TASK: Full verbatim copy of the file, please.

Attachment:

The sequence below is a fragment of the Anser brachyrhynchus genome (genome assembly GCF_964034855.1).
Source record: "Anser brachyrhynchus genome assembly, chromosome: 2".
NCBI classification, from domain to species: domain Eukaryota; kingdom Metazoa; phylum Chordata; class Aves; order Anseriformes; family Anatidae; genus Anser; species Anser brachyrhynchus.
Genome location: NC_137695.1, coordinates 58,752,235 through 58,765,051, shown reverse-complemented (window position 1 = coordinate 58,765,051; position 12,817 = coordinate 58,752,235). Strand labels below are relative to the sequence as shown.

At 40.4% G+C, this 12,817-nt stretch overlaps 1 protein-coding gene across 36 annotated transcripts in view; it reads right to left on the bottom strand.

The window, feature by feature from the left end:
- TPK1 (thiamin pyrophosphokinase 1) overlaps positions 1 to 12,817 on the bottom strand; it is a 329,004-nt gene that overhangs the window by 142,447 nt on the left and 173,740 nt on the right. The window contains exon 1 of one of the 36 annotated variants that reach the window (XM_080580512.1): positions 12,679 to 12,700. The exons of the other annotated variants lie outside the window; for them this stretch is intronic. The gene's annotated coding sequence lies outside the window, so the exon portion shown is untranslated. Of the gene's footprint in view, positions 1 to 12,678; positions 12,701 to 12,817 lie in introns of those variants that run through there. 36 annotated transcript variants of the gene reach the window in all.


The sequence below is a fragment of the Anser brachyrhynchus genome (genome assembly GCF_964034855.1).
Source record: "Anser brachyrhynchus genome assembly, chromosome: 2".
NCBI classification, from domain to species: domain Eukaryota; kingdom Metazoa; phylum Chordata; class Aves; order Anseriformes; family Anatidae; genus Anser; species Anser brachyrhynchus.
Genome location: NC_137695.1, coordinates 58,752,235 through 58,765,051, shown reverse-complemented (window position 1 = coordinate 58,765,051; position 12,817 = coordinate 58,752,235). Strand labels below are relative to the sequence as shown.

At 40.4% G+C, this 12,817-nt stretch overlaps 1 protein-coding gene across 36 annotated transcripts in view; it reads right to left on the bottom strand.

The window, feature by feature from the left end:
- TPK1 (thiamin pyrophosphokinase 1) overlaps positions 1 to 12,817 on the bottom strand; it is a 329,004-nt gene that overhangs the window by 142,447 nt on the left and 173,740 nt on the right. The window contains exon 1 of one of the 36 annotated variants that reach the window (XM_080580512.1): positions 12,679 to 12,700. The exons of the other annotated variants lie outside the window; for them this stretch is intronic. The gene's annotated coding sequence lies outside the window, so the exon portion shown is untranslated. Of the gene's footprint in view, positions 1 to 12,678; positions 12,701 to 12,817 lie in introns of those variants that run through there. 36 annotated transcript variants of the gene reach the window in all.